Engineering and Design (KM-ED)
WP-JRA-1.1: Engineering and Design
Engineering Service-Based Applications (SBAs) is quite different from any other software engineering activity. These applications are built by gluing together some possibly already existing services that can be built and operated by third parties with which we may decide to establish a Service Level Agreement.
The possibility to reuse in SBAs existing services without even caring about the details needed to operate them is very attractive in principle. However, it changes the way applications are built and are operated. All services used to compose an application are not anymore under the direct control of the application developer and provider. This means that they could be modified or even temporarily or permanently dismissed without notice. Even what a service provider could perceive as an improvement of the service functionality could result in the impossibility for an SBA of using this service anymore. Think for instance at a service that is offering images at a certain resolution. Increasing the resolution is not necessarily a plus if the application that is using this service has to display the images on a PDA. This fact leads to the need for being able to replace a service with another at runtime in order to make the application resilient to any change happening on the side of the service.
Another interesting and promising aspect of Service-Based Applications is their ability to adapt to different execution contexts (we call these Adaptable Service-Based Applications). Again, this requires the selection and possibly (re)placement of services at runtime.
While a number of specific techniques have been developed to support dynamic service discovery, selection, and service binding, a set of engineering methods aiming at developing service-based applications ready to perform self-adaptation at runtime is still missing. A method of this kind should support the designer in the definition of the application-dependent logic of a service composition as well as of the policies that are actuated when runtime changes are needed. Such policies aim at supporting the evolution of Service-Based Applications still keeping them under control. More in detail, a design for adaptation approach should address the following problems:
How to identify and represent relevant changes or situations that the target system should adapt to. This amounts to the classification and description of the dynamic aspects of the target system (such as context-related aspects, available services and their metrics, classes and parameters of failures), and the relevant values and ranges (e.g., acceptable bounds of QoS parameters, values of context parameters, etc).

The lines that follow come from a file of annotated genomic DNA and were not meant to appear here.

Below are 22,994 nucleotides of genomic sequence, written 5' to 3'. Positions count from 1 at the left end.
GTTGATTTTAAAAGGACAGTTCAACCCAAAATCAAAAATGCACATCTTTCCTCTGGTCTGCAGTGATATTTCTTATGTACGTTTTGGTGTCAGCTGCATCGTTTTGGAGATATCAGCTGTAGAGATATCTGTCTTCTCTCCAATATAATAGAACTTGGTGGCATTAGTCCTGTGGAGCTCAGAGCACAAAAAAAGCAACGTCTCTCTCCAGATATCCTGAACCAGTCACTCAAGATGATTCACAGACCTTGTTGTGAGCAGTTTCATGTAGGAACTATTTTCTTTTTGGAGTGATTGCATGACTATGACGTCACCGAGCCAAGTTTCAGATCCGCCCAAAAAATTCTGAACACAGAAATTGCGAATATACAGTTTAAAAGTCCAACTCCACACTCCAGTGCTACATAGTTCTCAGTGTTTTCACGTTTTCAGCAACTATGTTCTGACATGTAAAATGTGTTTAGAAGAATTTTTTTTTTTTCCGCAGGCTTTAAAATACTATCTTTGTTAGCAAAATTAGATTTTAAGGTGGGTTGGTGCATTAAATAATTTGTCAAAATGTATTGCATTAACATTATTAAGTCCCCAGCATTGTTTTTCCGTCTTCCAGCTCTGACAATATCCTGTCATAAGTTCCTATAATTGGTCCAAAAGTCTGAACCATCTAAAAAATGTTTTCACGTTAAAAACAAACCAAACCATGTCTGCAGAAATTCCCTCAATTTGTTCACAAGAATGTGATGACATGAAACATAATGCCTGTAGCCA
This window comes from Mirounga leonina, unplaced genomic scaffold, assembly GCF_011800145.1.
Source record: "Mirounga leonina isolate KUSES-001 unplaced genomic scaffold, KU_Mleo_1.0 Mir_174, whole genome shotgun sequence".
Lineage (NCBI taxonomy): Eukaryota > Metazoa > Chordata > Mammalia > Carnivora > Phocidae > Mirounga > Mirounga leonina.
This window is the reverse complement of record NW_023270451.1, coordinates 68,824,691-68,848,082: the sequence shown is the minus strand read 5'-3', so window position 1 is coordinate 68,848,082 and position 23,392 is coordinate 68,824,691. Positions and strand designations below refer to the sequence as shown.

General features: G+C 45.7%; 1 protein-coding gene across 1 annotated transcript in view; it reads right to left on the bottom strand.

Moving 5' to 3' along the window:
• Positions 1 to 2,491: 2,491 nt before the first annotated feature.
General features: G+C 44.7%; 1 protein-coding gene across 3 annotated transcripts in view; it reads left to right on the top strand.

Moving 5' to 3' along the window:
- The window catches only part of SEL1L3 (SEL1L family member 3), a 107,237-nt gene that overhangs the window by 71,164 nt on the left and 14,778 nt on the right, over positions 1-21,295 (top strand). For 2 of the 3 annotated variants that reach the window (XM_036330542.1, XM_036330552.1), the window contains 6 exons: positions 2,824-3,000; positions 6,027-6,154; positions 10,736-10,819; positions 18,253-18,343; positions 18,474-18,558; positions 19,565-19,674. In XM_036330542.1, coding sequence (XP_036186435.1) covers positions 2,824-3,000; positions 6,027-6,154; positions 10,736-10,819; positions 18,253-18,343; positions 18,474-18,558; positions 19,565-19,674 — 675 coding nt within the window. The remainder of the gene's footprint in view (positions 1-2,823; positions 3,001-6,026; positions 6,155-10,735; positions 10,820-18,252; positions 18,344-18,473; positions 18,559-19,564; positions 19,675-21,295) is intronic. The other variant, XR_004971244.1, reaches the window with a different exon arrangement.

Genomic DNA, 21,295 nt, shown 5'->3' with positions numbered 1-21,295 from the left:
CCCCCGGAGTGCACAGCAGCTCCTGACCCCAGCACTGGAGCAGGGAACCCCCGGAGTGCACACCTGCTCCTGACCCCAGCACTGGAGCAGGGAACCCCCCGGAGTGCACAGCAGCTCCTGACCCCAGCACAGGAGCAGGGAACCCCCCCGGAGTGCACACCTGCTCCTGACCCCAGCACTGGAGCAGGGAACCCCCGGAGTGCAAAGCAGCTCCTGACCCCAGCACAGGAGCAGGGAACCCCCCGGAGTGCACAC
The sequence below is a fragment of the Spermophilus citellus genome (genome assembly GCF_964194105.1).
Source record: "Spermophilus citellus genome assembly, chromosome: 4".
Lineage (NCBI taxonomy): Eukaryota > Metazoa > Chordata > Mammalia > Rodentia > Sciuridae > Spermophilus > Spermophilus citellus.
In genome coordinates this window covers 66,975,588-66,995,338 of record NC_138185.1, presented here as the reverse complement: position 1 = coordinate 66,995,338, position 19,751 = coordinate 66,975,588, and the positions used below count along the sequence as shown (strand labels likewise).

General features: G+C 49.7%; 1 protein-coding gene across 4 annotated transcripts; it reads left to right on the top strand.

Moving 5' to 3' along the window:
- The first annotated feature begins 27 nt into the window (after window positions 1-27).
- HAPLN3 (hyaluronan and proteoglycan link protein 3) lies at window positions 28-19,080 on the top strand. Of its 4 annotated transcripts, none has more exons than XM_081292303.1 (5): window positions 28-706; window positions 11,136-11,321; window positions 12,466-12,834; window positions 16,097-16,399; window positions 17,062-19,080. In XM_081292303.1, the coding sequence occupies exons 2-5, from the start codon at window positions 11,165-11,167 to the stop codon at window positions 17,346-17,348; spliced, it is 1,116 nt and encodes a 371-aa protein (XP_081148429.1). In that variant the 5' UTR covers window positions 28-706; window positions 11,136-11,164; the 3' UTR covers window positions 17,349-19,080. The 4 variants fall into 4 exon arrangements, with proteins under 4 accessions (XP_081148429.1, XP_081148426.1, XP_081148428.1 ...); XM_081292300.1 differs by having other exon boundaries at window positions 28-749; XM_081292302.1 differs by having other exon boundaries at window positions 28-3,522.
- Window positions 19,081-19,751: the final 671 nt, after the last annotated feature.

How to drive the modification of the application when the necessity to adapt is detected. In this case the specification of adaptation requirements and objectives and adaptation strategies should be addressed. The corresponding notations and languages should enable the integrator to describe the desired situations (e.g., “good” state of the system in case of self-healing systems) or even adaptation actions (e.g., re-execution or re-binding command) at high level of abstraction.
Services and SBAs can require interaction with human users taking part in the business process enabled by the service, or imparting human intelligence to the relevant services (e.g. the Amazon Mechanical Turk Web service). This interaction is currently supported in initiatives such as BPEL4People, an extension to the BPEL language that defines human tasks through Web Service Human Task (WS-Human Task) and describes them as activities with WS-BPEL Extension for People. We explore whether the Human-Computer Interaction (HCI) literature can further contribute to the integration of human actors in SBAs by providing richer, more contextual descriptions and models than those currently available. We further examine whether an explicit integration of current HCI knowledge into approaches to the engineering of SBAs would support their development.
Engineering and Design shows many relationships with the other S-Cube work packages since it gathers techniques and approaches from them and tries to harmonize them into an engineering method. More specifically:
Quality Definition, Negotiation, and Assurance offers support for the quality assurance aspects. These are of paramount importance for any software engineering method and are particularly critical when we consider the development of SBAs where component services are out of our control and therefore require the definition of SLAs as well as of mechanisms that support both their pre-execution evaluation and their runtime monitoring.
Business Process Management, Service Composition, and Service Infrastructure domains offer features and approaches at the various layers of the SBA stack, ranging from BPM to the execution infrastructure. All of these will have to be considered in the definition of the engineering method for adaptable SBAs. Moreover, the HCI findings, as well as the methodological aspects that will be identified in this domain will provide hints and suggestions to the other work packages for the selection of the approaches that best suit the S-Cube engineering vision.